Backflow Prevention Guide

What is backflow, and why is prevention important?

Backflow is defined as the flowing back of liquid opposite the desired direction or the return of liquid to its source.

What does it mean in regard to irrigation? Typically, your irrigation water is connected to a yard spigot, which is fed by the main water supply. This could be your municipal source, city water, well, or spring. You could pull your irrigation water from a stream or pond. With any of these sources, having water from your irrigation lines siphon back into your water source could be dangerous.

Your emitters are typically near the ground in a drip system, possibly under mulch. When the system shuts down, a suction effect occurs, and dirt particles or other debris can be suctioned back into the emitter and make its way into your water source. Suppose you inject anything into your irrigation system, such as fertilizer or any other nutrient or chemical. In that case, a backflow device stops the siphon and keeps anything from contaminating your water source.

Many counties require a backflow device on any irrigation system, regardless of whether anything is being injected into the water. There are several types of backflow, the most common being a simple air gap. Think about your sink. The sink has an air gap, preventing water from returning to the water source once you turn the water off. This does not apply to your irrigation system because you will not disconnect your hose or irrigation line from the water source at every shut-off.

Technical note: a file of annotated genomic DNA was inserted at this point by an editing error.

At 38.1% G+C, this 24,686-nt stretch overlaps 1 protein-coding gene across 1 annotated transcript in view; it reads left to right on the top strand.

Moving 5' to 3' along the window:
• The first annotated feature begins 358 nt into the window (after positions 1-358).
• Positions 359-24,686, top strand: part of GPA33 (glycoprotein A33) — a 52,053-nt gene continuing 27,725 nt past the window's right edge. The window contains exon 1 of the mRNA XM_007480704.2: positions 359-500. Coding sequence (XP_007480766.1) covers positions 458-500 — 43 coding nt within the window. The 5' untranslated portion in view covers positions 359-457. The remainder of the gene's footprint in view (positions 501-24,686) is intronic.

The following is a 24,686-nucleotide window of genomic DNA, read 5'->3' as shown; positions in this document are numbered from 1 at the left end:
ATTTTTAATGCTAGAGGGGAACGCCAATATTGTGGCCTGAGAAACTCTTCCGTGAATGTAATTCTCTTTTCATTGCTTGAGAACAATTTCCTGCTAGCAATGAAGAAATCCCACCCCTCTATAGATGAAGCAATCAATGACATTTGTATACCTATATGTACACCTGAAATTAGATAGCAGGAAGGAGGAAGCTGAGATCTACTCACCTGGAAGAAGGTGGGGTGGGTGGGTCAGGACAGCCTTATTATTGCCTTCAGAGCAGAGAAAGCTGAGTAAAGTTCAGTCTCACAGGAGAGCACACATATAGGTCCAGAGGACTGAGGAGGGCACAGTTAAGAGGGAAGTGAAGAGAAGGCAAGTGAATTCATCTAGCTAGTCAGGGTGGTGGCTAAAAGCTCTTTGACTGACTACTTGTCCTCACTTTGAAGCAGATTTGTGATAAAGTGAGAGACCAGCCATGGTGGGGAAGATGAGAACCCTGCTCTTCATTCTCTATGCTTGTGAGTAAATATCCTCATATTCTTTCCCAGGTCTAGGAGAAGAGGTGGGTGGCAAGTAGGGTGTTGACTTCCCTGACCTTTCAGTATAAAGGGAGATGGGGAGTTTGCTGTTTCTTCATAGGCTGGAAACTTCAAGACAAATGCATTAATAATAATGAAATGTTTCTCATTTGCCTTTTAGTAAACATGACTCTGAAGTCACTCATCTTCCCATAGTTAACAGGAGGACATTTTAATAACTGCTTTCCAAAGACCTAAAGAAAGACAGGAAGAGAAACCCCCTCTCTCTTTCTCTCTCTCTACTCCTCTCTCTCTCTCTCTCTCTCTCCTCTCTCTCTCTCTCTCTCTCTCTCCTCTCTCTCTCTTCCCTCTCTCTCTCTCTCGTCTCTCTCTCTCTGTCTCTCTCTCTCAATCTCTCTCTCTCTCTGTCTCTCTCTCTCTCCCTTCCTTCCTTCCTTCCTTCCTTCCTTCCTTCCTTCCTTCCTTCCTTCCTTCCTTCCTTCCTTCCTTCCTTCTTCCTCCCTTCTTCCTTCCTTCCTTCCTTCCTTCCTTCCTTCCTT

Three other popular options would be a hose bib vacuum breaker, a single check valve, or a double check valve.

A Hose Bib Vacuum Breaker is a simple unit that attaches to your hose-threaded system to protect the water source. Vacuum breakers are not rated for constant pressure, and they do have pressure and flow restrictions. The highest incoming pressure a vacuum breaker can handle is 100 PSI. They have a maximum flow rate of 8 GPH; you will lose 10 PSI through the unit and full flow. Depending on what you inject, this inexpensive backflow solution may not meet county code regulations, so please check your codes to ensure you are using the correct backflow prevention.

Single Check Valves come in female pipe thread ranging from 3/4" up to 2" to fit your system's size requirements. A Check valve has a built-in spring that only allows water to flow in one direction. This type of backflow prevention is a little more robust than a hose thread vacuum breaker but may not meet specific county codes.

Double Check Valves are the top-notch, safest backflow device you can get. These units are made of lead-free brass and have two check valves for fail-safe operation in preventing any contaminated water from re-entering your water supply. This type of check valve protects against back-siphonage as well as backflow.

Backflow prevention doesn't have to be complicated to understand with the correct information at hand. For more detailed information or questions, please try our Live Chat or call us at 1-800-522-3747 Monday through Friday from 8 am-4 pm PST.